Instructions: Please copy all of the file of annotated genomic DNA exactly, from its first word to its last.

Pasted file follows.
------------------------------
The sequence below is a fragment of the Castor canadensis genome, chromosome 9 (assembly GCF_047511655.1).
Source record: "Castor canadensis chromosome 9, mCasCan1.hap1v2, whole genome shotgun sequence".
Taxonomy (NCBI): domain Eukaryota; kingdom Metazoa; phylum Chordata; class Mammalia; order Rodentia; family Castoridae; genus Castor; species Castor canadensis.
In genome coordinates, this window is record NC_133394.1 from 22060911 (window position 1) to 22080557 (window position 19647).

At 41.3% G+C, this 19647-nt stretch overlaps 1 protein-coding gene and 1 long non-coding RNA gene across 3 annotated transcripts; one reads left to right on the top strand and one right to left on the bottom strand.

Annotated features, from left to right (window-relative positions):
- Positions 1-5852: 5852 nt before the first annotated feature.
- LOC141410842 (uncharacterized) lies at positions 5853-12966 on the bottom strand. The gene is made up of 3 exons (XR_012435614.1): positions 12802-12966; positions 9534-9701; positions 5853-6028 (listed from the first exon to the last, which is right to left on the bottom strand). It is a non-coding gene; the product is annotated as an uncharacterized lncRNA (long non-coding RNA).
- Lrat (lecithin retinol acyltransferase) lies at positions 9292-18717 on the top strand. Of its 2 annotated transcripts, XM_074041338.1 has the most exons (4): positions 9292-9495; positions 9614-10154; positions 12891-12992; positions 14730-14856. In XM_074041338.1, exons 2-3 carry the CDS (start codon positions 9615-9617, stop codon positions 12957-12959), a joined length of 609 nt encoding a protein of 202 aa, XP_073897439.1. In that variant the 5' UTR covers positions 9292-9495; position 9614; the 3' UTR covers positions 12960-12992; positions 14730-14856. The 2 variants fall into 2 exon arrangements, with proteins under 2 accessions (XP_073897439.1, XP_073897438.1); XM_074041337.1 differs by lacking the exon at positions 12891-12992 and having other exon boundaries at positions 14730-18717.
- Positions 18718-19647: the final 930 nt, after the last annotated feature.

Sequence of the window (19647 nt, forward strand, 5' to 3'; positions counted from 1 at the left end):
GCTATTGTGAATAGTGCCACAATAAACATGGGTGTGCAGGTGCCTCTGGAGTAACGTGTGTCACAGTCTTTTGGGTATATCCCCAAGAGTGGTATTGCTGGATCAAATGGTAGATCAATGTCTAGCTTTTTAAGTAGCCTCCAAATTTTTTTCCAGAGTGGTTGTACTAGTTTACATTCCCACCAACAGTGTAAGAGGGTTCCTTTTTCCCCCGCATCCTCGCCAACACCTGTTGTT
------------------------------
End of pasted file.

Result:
The sequence below is a fragment of the Castor canadensis genome, chromosome 9 (assembly GCF_047511655.1).
Source record: "Castor canadensis chromosome 9, mCasCan1.hap1v2, whole genome shotgun sequence".
Taxonomy (NCBI): domain Eukaryota; kingdom Metazoa; phylum Chordata; class Mammalia; order Rodentia; family Castoridae; genus Castor; species Castor canadensis.
In genome coordinates, this window is record NC_133394.1 from 22060911 (window position 1) to 22080557 (window position 19647).

At 41.3% G+C, this 19647-nt stretch overlaps 1 protein-coding gene and 1 long non-coding RNA gene across 3 annotated transcripts; one reads left to right on the top strand and one right to left on the bottom strand.

Annotated features, from left to right (window-relative positions):
- Positions 1-5852: 5852 nt before the first annotated feature.
- LOC141410842 (uncharacterized) lies at positions 5853-12966 on the bottom strand. The gene is made up of 3 exons (XR_012435614.1): positions 12802-12966; positions 9534-9701; positions 5853-6028 (listed from the first exon to the last, which is right to left on the bottom strand). It is a non-coding gene; the product is annotated as an uncharacterized lncRNA (long non-coding RNA).
- Lrat (lecithin retinol acyltransferase) lies at positions 9292-18717 on the top strand. Of its 2 annotated transcripts, XM_074041338.1 has the most exons (4): positions 9292-9495; positions 9614-10154; positions 12891-12992; positions 14730-14856. In XM_074041338.1, exons 2-3 carry the CDS (start codon positions 9615-9617, stop codon positions 12957-12959), a joined length of 609 nt encoding a protein of 202 aa, XP_073897439.1. In that variant the 5' UTR covers positions 9292-9495; position 9614; the 3' UTR covers positions 12960-12992; positions 14730-14856. The 2 variants fall into 2 exon arrangements, with proteins under 2 accessions (XP_073897439.1, XP_073897438.1); XM_074041337.1 differs by lacking the exon at positions 12891-12992 and having other exon boundaries at positions 14730-18717.
- Positions 18718-19647: the final 930 nt, after the last annotated feature.

Sequence of the window (19647 nt, forward strand, 5' to 3'; positions counted from 1 at the left end):
GCTATTGTGAATAGTGCCACAATAAACATGGGTGTGCAGGTGCCTCTGGAGTAACGTGTGTCACAGTCTTTTGGGTATATCCCCAAGAGTGGTATTGCTGGATCAAATGGTAGATCAATGTCTAGCTTTTTAAGTAGCCTCCAAATTTTTTTCCAGAGTGGTTGTACTAGTTTACATTCCCACCAACAGTGTAAGAGGGTTCCTTTTTCCCCCGCATCCTCGCCAACACCTGTTGTT